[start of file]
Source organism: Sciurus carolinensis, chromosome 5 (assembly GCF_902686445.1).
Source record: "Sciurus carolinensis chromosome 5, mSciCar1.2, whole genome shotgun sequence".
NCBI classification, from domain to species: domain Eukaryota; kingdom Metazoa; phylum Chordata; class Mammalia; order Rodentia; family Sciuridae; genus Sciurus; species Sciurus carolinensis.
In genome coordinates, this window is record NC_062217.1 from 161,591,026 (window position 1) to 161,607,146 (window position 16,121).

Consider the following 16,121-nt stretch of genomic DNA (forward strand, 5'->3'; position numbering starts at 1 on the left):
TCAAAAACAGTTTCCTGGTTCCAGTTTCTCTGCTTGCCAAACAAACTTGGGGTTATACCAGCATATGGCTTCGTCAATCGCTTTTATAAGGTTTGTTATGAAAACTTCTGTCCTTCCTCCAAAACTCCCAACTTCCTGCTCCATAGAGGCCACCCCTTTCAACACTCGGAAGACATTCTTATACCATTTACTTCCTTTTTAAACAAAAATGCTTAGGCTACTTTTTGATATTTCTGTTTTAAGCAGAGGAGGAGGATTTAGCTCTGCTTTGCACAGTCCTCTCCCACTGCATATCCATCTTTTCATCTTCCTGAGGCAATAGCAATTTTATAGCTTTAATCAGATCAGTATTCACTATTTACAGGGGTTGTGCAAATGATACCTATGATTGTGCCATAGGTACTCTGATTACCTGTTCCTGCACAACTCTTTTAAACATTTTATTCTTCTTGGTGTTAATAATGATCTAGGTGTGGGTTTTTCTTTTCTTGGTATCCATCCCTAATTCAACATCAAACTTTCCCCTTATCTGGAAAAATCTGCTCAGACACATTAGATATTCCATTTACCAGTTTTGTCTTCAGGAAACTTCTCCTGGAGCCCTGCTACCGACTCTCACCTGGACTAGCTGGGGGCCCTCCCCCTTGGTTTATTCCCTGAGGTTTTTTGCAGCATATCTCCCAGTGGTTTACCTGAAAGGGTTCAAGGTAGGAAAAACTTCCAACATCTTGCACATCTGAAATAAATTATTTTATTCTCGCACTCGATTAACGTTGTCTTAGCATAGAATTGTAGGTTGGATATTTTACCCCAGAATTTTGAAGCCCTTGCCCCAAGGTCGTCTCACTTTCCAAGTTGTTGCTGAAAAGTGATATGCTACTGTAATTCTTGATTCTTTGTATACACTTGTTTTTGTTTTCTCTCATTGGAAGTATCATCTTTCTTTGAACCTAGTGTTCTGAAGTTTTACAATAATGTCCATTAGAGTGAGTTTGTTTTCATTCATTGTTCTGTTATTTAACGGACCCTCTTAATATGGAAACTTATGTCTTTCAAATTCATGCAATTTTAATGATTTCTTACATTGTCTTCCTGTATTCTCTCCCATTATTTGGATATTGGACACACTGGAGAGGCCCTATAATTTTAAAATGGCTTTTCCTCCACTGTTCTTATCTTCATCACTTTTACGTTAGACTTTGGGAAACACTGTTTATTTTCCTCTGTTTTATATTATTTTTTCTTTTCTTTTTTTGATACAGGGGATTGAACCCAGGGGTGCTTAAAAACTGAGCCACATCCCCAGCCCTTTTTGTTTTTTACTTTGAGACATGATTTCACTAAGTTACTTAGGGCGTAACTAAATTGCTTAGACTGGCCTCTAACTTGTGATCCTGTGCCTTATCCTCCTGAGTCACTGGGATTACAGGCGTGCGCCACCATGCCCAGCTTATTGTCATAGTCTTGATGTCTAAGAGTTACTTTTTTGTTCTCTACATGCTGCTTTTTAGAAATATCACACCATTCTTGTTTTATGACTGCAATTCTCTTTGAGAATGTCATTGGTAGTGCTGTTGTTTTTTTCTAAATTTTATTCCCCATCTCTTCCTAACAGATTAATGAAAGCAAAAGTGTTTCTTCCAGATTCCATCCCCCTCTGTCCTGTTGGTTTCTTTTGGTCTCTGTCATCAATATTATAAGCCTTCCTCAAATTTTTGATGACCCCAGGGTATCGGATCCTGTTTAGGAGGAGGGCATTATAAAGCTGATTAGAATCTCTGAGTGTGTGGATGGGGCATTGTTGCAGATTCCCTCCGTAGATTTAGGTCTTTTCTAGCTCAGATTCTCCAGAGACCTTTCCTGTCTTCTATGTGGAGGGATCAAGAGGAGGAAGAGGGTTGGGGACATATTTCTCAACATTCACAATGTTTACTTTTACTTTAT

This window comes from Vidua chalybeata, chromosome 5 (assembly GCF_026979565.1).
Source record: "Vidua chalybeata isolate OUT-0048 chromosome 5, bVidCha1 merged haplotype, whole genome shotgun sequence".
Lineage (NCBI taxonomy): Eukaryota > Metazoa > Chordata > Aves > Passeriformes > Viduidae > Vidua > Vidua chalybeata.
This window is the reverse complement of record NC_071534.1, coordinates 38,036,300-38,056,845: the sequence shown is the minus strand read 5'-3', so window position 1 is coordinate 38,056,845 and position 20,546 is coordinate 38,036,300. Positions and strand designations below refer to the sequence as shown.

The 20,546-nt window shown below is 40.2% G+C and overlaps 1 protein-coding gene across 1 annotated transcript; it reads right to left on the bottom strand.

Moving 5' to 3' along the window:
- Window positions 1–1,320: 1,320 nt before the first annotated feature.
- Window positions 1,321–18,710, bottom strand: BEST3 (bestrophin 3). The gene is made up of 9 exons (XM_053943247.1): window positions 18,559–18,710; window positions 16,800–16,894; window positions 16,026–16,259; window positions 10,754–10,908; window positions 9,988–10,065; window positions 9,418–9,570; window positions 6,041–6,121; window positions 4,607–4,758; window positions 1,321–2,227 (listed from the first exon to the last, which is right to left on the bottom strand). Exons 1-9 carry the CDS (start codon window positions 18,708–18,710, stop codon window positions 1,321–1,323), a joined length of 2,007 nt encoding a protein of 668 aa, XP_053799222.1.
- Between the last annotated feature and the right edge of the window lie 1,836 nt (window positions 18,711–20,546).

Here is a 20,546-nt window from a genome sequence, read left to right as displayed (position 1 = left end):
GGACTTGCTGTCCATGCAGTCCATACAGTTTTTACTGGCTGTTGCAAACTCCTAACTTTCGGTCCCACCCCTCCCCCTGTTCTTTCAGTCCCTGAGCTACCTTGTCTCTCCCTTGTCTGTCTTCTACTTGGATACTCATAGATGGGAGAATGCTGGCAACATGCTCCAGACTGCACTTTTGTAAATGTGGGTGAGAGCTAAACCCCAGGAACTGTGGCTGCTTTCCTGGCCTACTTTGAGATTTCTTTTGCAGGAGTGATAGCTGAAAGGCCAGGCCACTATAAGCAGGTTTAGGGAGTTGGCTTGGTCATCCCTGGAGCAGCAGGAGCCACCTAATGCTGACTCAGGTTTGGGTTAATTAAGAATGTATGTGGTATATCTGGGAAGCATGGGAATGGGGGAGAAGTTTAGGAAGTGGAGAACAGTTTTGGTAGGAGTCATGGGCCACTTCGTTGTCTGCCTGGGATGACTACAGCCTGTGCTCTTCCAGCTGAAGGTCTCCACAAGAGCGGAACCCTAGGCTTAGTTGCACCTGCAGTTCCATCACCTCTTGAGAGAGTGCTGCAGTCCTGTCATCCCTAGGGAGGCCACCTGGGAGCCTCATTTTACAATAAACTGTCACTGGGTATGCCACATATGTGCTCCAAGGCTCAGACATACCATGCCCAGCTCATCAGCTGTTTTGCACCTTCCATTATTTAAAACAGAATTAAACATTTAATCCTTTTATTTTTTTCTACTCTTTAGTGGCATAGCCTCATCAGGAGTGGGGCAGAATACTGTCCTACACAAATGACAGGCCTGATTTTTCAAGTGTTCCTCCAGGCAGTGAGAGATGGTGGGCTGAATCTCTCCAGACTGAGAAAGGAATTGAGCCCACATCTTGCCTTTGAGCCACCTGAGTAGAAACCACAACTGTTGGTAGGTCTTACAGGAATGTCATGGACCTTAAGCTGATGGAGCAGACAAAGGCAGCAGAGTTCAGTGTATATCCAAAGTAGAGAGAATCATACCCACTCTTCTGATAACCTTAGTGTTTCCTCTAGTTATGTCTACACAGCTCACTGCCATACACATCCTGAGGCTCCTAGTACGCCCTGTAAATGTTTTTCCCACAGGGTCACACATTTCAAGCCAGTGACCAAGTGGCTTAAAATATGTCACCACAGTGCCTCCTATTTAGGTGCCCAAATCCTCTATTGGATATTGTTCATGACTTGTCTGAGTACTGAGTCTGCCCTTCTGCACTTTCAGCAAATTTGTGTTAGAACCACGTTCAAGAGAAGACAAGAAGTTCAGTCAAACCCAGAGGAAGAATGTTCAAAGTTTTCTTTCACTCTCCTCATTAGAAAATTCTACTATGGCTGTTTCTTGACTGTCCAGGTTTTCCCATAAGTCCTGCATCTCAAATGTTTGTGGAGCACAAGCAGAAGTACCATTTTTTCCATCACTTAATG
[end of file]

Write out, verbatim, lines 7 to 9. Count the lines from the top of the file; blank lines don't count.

This window comes from Vidua chalybeata, chromosome 5 (assembly GCF_026979565.1).
Source record: "Vidua chalybeata isolate OUT-0048 chromosome 5, bVidCha1 merged haplotype, whole genome shotgun sequence".
Lineage (NCBI taxonomy): Eukaryota > Metazoa > Chordata > Aves > Passeriformes > Viduidae > Vidua > Vidua chalybeata.